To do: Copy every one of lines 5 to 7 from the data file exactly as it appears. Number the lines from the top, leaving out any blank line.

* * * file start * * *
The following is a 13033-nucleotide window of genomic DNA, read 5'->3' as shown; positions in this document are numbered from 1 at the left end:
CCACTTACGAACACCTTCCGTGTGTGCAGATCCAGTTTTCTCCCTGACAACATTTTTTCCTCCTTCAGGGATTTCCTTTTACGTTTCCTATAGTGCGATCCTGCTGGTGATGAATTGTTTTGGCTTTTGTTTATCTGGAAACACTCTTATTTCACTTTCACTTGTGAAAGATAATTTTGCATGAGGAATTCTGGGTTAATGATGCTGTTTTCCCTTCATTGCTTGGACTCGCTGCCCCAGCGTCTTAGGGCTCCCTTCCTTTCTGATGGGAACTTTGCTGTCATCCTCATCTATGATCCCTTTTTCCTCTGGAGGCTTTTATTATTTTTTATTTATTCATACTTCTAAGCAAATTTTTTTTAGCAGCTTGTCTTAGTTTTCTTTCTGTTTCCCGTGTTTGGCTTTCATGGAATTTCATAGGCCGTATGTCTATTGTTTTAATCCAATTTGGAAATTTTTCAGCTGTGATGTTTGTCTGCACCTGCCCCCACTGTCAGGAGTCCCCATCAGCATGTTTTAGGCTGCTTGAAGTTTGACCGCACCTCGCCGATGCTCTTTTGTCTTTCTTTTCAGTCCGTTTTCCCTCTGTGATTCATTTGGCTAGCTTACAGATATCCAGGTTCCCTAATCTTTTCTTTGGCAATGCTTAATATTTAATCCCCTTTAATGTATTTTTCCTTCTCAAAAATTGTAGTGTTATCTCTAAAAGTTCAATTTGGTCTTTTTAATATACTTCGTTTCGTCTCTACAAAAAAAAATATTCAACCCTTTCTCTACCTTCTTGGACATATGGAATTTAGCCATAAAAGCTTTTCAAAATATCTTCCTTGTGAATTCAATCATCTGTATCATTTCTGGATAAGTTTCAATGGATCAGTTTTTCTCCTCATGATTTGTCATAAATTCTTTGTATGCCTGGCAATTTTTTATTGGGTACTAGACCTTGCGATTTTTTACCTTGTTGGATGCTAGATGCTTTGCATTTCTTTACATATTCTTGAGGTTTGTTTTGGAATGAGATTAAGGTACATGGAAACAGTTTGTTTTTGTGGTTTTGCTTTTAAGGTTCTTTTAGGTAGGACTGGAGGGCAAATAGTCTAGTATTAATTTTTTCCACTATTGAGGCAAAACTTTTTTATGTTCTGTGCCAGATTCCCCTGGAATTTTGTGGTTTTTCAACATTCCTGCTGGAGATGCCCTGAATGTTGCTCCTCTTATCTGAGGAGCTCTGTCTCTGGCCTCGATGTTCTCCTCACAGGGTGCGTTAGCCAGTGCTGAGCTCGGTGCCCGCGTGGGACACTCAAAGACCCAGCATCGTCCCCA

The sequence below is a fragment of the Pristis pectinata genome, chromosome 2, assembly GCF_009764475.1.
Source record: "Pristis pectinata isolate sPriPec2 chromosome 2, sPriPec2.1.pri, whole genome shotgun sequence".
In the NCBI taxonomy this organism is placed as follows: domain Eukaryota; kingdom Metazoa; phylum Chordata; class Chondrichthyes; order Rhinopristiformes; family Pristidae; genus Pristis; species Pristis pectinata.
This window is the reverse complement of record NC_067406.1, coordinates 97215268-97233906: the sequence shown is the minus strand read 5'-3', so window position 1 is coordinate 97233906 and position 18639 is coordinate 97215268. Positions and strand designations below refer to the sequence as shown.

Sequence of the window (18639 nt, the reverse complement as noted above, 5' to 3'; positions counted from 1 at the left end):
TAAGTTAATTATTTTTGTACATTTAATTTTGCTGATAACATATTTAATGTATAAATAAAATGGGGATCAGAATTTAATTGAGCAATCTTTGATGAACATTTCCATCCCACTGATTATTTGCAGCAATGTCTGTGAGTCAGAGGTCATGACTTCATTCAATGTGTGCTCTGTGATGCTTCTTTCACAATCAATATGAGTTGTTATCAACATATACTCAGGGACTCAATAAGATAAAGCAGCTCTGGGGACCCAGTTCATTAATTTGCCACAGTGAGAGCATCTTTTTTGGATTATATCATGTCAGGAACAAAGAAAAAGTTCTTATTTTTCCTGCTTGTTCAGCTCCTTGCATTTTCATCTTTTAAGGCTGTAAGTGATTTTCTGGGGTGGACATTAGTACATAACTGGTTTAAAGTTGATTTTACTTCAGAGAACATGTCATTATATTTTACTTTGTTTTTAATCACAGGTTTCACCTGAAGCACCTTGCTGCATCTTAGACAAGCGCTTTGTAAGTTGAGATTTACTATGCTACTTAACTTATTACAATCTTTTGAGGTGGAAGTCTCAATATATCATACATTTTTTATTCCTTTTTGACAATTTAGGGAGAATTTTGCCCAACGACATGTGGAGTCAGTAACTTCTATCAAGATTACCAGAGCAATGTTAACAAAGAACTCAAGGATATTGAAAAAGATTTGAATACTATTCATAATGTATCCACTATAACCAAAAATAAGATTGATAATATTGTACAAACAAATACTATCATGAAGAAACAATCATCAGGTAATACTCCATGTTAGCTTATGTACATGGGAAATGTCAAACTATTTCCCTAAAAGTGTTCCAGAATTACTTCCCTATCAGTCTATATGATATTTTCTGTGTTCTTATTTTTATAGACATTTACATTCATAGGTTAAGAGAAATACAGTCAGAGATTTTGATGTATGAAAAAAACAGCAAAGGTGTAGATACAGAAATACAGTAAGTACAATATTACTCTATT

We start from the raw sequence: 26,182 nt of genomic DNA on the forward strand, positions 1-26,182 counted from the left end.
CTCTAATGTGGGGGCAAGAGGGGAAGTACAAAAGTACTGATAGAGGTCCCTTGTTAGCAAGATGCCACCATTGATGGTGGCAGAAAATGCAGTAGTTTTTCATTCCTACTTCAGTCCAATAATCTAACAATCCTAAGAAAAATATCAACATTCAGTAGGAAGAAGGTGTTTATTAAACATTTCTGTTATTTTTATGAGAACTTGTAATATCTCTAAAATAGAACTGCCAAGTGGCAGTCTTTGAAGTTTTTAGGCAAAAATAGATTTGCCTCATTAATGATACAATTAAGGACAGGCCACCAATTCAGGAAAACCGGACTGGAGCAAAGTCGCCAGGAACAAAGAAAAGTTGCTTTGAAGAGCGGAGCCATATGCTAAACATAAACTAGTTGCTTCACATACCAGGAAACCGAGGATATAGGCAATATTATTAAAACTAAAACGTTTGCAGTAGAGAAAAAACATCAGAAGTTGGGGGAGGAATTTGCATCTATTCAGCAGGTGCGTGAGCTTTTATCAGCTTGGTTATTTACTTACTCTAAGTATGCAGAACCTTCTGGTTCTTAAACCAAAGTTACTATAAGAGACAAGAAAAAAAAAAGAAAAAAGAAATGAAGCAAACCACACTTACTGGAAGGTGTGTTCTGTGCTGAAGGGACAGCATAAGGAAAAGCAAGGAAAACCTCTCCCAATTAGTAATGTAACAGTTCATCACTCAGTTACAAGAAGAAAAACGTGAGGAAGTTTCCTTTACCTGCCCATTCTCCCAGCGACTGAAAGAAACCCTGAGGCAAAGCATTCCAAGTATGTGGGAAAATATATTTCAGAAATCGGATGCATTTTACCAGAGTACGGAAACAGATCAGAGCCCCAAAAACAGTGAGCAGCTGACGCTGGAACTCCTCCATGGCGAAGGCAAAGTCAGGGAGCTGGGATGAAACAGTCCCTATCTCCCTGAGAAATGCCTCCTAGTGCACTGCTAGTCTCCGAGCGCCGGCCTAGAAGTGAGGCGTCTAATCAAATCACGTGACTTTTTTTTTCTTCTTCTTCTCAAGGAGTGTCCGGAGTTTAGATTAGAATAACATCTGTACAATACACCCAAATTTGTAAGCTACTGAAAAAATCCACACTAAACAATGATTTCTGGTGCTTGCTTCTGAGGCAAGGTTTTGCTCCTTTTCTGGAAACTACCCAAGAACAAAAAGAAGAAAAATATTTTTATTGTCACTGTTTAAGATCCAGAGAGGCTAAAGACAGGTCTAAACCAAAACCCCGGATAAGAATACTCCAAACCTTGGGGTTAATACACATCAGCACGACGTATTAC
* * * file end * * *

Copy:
In the NCBI taxonomy this organism is placed as follows: domain Eukaryota; kingdom Metazoa; phylum Chordata; class Chondrichthyes; order Rhinopristiformes; family Pristidae; genus Pristis; species Pristis pectinata.
This window is the reverse complement of record NC_067406.1, coordinates 97215268-97233906: the sequence shown is the minus strand read 5'-3', so window position 1 is coordinate 97233906 and position 18639 is coordinate 97215268. Positions and strand designations below refer to the sequence as shown.

Sequence of the window (18639 nt, the reverse complement as noted above, 5' to 3'; positions counted from 1 at the left end):